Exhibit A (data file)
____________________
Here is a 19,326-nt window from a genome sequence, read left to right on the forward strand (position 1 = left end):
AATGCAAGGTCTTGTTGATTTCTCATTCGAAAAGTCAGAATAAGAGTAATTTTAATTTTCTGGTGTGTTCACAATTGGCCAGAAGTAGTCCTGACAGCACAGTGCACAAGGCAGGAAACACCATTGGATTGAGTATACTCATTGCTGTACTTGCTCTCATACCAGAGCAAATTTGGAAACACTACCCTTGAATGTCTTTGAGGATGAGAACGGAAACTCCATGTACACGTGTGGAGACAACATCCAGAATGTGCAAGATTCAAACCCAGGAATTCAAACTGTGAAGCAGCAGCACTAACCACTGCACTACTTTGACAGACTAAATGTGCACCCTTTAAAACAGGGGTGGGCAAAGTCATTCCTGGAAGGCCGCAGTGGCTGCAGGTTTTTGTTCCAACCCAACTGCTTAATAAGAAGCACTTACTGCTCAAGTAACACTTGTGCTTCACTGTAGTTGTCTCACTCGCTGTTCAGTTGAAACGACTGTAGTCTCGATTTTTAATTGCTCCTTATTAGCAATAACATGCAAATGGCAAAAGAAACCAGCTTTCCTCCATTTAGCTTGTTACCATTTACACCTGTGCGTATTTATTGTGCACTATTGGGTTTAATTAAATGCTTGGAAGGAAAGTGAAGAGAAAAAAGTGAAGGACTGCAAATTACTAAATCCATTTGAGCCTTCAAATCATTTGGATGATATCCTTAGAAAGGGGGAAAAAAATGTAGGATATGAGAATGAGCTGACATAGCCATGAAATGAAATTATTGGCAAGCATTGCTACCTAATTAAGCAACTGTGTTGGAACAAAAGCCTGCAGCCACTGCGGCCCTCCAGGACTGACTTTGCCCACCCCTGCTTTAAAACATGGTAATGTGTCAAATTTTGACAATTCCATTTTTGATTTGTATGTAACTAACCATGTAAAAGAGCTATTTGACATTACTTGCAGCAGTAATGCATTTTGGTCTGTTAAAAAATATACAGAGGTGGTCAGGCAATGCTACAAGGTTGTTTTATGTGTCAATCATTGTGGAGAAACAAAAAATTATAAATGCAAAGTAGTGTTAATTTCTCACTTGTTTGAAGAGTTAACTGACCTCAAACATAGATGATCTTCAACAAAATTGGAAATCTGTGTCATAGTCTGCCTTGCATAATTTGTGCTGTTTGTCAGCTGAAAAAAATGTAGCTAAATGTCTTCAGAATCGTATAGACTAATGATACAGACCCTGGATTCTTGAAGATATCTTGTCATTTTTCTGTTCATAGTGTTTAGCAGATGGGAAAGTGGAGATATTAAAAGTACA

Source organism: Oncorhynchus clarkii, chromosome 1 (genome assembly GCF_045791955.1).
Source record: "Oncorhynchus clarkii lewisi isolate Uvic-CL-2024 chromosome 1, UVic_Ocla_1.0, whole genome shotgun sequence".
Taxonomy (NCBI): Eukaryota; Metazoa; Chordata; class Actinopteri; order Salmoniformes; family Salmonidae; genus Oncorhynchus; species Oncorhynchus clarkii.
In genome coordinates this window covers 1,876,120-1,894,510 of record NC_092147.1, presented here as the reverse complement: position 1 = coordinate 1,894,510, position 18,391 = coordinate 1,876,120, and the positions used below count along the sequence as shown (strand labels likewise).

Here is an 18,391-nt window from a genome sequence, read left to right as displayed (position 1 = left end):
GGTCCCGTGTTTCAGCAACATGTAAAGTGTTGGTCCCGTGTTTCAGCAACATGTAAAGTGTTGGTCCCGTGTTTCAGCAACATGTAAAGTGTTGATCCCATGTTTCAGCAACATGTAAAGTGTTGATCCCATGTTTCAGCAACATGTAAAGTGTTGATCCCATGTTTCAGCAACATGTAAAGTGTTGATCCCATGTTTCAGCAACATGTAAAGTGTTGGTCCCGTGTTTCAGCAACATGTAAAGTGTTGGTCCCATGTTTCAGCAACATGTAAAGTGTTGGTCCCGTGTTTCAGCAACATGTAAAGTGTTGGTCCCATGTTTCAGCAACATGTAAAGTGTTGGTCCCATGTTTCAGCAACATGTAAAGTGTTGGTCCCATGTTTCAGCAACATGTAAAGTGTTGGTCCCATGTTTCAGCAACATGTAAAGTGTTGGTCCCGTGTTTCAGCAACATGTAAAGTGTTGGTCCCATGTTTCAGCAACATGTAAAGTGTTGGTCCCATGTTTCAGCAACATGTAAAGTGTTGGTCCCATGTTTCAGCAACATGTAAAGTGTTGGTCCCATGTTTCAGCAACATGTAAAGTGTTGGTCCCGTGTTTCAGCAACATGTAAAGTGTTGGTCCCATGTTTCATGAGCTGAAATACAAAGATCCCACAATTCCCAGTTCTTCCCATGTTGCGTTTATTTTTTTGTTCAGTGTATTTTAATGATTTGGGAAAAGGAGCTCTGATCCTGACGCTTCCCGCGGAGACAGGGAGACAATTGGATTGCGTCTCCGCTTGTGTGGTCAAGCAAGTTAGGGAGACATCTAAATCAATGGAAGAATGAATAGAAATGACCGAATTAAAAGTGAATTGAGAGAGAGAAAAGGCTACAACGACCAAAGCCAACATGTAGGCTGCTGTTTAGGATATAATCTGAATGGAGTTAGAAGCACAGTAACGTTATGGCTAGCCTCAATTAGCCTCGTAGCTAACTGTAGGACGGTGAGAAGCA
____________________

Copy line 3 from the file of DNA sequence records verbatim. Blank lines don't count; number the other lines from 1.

Source organism: Oncorhynchus clarkii, chromosome 1 (genome assembly GCF_045791955.1).